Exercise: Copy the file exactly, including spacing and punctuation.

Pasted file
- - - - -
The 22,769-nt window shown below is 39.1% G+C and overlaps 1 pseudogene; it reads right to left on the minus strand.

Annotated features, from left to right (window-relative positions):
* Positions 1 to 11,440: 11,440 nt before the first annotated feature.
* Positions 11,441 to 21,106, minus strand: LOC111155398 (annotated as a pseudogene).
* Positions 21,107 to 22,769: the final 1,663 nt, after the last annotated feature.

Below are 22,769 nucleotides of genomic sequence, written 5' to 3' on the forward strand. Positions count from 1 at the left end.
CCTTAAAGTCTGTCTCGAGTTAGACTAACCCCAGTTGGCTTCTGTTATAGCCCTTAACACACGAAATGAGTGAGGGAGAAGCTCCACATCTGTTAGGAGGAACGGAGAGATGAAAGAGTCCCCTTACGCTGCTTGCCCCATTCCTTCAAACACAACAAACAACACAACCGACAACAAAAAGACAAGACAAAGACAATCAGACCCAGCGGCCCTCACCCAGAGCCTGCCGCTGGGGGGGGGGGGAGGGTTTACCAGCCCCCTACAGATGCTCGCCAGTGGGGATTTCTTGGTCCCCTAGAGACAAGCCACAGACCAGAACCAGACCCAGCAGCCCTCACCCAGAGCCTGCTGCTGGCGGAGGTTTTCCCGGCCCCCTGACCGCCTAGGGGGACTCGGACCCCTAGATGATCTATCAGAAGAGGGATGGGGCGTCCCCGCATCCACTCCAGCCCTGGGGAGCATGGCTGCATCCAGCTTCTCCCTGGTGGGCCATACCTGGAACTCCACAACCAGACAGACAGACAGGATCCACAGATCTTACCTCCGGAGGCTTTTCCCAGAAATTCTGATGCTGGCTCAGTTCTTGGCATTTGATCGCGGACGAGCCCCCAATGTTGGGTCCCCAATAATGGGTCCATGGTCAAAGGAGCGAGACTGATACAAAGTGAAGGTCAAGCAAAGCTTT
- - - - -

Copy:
The 22,769-nt window shown below is 39.1% G+C and overlaps 1 pseudogene; it reads right to left on the minus strand.

Annotated features, from left to right (window-relative positions):
* Positions 1 to 11,440: 11,440 nt before the first annotated feature.
* Positions 11,441 to 21,106, minus strand: LOC111155398 (annotated as a pseudogene).
* Positions 21,107 to 22,769: the final 1,663 nt, after the last annotated feature.

Below are 22,769 nucleotides of genomic sequence, written 5' to 3' on the forward strand. Positions count from 1 at the left end.
CCTTAAAGTCTGTCTCGAGTTAGACTAACCCCAGTTGGCTTCTGTTATAGCCCTTAACACACGAAATGAGTGAGGGAGAAGCTCCACATCTGTTAGGAGGAACGGAGAGATGAAAGAGTCCCCTTACGCTGCTTGCCCCATTCCTTCAAACACAACAAACAACACAACCGACAACAAAAAGACAAGACAAAGACAATCAGACCCAGCGGCCCTCACCCAGAGCCTGCCGCTGGGGGGGGGGGGAGGGTTTACCAGCCCCCTACAGATGCTCGCCAGTGGGGATTTCTTGGTCCCCTAGAGACAAGCCACAGACCAGAACCAGACCCAGCAGCCCTCACCCAGAGCCTGCTGCTGGCGGAGGTTTTCCCGGCCCCCTGACCGCCTAGGGGGACTCGGACCCCTAGATGATCTATCAGAAGAGGGATGGGGCGTCCCCGCATCCACTCCAGCCCTGGGGAGCATGGCTGCATCCAGCTTCTCCCTGGTGGGCCATACCTGGAACTCCACAACCAGACAGACAGACAGGATCCACAGATCTTACCTCCGGAGGCTTTTCCCAGAAATTCTGATGCTGGCTCAGTTCTTGGCATTTGATCGCGGACGAGCCCCCAATGTTGGGTCCCCAATAATGGGTCCATGGTCAAAGGAGCGAGACTGATACAAAGTGAAGGTCAAGCAAAGCTTT